In the parts department, having what customers need and want is essential. It cuts down on turnaround time and shows customers that Crest is tuned into meeting their needs. According to Merz, the dealership keeps a “pretty big” parts department, but if the dealership doesn’t have a part for a customer repair, someone is immediately on the phone calling other local dealerships in search of the part. “If I have to order something, it’s because there are no parts available anywhere in the city of Birmingham,” stated Merz.
The Family that Plays Together Stays Together
While keeping your customers satisfied and your departments running smoothly are key elements to success, a business must not forget its employees. Ivey, Moon, Merz and the other back-end managers at Crest work hard to keep their fixed ops family happy.
“I really have got a very, very tight family here,” proclaimed Merz. The fixed ops management staff does various things to keep morale up among employees. Last year, Moon implemented his “Top Program.” It was a three-month contest where the different departments competed to win a prize package. Two service techs, one parts employee and one service advisor won the contest.
The winners, along with Moon, traveled to Atlanta, Ga., attended an Atlanta Braves game and experienced the ultimate in speed at the Atlanta Motor Speedway through the Richard Petty Driving Experience. “Everybody talked about it for weeks,” said Moon, who intends to start a new “Top Program” competition soon.
Management at Crest also shows employee appreciation by hosting tailgate parties, catfish fries and steak cookouts during work hours. “Periodically, we’ll just pull out the grill and cook lunch for everybody,” Moon added.
Every two weeks, Merz meets with his advisers, and he holds monthly meetings with his techs to stay on top of employee and customer concerns alike. In these meetings, they cover comebacks (repairs that weren’t properly fixed the first time). Merz believes you discover things that may otherwise go unnoticed by closely monitoring comebacks.
“A comeback log is extremely important in any dealership environment in the service department … You want to alleviate comebacks. The best way to do that is to track them and find out what the problem was. A comeback log is a very effective tool for critiquing your employees,” Merz added. Sometimes, he said, you can spot a tech’s weak area and get the tech the appropriate training to buff-up his or her skills.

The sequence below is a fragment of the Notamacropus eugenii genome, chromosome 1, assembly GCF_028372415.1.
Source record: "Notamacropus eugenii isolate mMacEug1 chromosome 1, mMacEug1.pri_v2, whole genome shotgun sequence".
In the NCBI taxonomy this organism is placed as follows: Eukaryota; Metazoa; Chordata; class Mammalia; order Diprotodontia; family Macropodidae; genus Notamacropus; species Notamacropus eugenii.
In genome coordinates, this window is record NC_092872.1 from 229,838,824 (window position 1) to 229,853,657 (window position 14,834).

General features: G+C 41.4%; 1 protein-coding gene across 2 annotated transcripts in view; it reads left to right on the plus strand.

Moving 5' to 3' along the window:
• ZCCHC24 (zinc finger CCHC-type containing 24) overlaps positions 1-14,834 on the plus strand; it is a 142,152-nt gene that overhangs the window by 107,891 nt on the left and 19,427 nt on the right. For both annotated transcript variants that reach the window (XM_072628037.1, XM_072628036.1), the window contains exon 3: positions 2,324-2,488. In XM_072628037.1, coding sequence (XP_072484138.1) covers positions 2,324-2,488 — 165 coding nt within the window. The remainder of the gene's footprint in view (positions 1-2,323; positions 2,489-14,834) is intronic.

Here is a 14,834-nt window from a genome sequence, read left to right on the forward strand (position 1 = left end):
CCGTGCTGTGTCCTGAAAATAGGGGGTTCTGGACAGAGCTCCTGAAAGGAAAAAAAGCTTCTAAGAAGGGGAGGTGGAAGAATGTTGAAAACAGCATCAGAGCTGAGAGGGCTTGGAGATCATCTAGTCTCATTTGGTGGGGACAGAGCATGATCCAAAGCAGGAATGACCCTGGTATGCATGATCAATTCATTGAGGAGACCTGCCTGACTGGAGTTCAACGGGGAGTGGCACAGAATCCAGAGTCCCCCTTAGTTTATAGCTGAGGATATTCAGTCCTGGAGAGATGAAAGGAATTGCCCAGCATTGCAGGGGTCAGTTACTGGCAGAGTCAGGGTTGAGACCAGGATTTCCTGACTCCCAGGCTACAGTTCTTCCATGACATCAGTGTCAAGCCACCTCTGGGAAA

The layout and design of the service department encourages efficiency and comfort, which allows technicians to maximize their time for billable hours. In total, there are 13 technicians and 26 bays. Each technician is assigned to two bays to work in, so if one bay is tied up, the tech can maximize work flow by working in the second bay. An electronic dispatching system automatically delivers and delegates repair orders to the technician’s computer, eliminating the need for advisors to physically deliver new repair orders to them. Each tech shares a computer with one other tech, and they all have Internet access.
What Goes Around Comes Around
In any family, communication is vital, and from the top down at Crest, that’s understood. One aspect that is continually communicated through the entire dealership, although it’s not always said, is generosity. Ivey treats his employees generously, and they, in turn, cater to customers with that same warmth and generosity.
It’s apparent that the generosity, coupled with having open lines of communication, keeps his employees satisfied because Ivey’s worked with some of them for over 20 years. He’s been at Crest since 1984 and took over as dealer principal in 1989. According to him, the fixed ops department was successful before he took the reins. “I think [fixed operations] is the heartbeat of the dealership,” he said.
At Crest, the “heartbeat” makes up 75 percent of the total dealership profits (35 percent service, 35 percent parts and accessories, and10 percent body shop). Ivey believes fixed operations help sell new Cadillacs and Hummers; “Your fixed operations is not only a profit center, but it is what makes your sales operation successful.”
“I’m blessed; I’ve got a great team in sales and service,” said the dealer, recognizing the importance of his 75-person staff.
The “heart” of Ivey’s dealership continues to beat strong. He is fully aware of the effort it takes from everyone to keep his customers and employees as one big, happy family, and he shows his appreciation in numerous way—from barbeques to Braves games.
“We’re real fortunate that it is a team, and that’s what makes it work. No one person can make a dealership work,” said Ivey, “Over the years, I’ve seen so many people feel like [one person] could; it takes a buy-in from everybody … I’ve found out over the years, if everybody’s working together for the same goal, without anybody caring who gets the credit, it’s incredible what can be accomplished.”
Vol 4, Issue 12